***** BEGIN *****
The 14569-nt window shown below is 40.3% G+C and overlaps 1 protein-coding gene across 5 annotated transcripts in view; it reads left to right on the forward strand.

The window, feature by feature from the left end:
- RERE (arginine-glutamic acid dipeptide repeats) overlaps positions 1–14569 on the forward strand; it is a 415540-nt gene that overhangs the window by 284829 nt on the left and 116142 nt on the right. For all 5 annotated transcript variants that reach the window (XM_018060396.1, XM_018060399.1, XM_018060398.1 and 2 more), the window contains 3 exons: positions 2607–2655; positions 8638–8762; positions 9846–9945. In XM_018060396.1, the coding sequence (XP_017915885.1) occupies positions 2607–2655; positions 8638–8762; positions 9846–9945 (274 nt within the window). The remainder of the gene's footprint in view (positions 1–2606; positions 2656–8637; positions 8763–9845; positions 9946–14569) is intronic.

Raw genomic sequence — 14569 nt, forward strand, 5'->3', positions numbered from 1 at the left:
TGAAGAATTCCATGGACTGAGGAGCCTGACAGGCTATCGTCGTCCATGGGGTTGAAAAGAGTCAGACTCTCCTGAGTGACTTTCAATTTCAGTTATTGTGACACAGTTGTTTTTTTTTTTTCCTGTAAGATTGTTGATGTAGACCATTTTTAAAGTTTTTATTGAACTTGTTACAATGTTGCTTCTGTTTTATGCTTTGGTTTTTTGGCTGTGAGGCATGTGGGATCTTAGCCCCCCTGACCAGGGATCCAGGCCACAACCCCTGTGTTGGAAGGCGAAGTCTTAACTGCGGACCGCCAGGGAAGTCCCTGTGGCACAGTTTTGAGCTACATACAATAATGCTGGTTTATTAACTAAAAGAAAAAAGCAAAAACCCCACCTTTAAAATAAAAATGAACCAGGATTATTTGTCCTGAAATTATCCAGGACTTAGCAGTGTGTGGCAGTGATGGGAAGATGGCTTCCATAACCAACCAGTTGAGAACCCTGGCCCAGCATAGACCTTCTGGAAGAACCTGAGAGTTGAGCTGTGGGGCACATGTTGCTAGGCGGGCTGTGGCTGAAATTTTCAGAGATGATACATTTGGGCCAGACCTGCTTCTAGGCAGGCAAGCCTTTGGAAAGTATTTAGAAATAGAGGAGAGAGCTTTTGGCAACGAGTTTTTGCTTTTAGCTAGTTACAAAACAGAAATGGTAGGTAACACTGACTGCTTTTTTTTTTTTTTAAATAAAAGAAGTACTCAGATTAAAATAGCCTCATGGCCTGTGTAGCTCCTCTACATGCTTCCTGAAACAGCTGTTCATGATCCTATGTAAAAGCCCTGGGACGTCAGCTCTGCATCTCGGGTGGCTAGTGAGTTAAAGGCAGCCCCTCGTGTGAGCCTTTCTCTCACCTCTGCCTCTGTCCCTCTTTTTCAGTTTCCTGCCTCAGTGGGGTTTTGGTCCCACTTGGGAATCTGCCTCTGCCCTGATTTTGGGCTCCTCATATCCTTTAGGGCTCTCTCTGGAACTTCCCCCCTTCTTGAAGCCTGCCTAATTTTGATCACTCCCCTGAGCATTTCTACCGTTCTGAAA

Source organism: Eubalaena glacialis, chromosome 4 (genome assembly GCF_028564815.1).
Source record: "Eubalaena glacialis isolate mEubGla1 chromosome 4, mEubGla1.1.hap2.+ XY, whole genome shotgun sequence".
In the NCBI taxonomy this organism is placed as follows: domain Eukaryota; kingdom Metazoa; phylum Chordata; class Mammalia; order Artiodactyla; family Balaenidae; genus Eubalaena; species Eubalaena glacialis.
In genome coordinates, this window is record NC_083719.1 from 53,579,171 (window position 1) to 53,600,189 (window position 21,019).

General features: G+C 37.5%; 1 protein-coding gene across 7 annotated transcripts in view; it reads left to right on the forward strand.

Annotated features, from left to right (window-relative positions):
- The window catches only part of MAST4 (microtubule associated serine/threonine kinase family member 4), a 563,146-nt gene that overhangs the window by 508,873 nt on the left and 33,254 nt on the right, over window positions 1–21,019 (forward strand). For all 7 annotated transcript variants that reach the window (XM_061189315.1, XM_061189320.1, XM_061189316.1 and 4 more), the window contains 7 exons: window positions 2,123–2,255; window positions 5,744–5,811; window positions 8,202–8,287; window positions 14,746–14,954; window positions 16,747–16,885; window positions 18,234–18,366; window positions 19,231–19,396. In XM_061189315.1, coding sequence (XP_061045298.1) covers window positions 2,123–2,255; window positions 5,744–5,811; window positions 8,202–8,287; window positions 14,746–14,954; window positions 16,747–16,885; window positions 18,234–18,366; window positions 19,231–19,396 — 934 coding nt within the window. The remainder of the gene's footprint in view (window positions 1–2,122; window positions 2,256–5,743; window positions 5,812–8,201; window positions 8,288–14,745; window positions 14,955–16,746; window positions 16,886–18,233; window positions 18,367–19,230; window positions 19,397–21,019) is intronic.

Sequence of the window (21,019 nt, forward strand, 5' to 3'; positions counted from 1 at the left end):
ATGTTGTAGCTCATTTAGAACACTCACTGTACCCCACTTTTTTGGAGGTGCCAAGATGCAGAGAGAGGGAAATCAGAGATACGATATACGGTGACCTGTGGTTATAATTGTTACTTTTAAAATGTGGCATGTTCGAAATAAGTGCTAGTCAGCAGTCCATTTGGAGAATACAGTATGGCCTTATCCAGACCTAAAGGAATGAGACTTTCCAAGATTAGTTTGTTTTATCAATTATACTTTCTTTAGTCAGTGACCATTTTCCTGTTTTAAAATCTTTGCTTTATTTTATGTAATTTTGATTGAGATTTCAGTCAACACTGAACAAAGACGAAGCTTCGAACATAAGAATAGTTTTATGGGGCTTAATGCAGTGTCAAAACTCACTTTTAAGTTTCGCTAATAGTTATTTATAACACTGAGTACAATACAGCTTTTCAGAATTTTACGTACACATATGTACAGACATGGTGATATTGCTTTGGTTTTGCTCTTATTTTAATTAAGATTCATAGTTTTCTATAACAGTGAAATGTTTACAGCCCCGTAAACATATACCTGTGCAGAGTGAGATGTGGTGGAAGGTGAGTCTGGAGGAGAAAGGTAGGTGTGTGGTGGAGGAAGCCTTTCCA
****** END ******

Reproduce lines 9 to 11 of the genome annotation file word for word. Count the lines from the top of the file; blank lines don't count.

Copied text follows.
In genome coordinates, this window is record NC_083719.1 from 53,579,171 (window position 1) to 53,600,189 (window position 21,019).

General features: G+C 37.5%; 1 protein-coding gene across 7 annotated transcripts in view; it reads left to right on the forward strand.

Annotated features, from left to right (window-relative positions):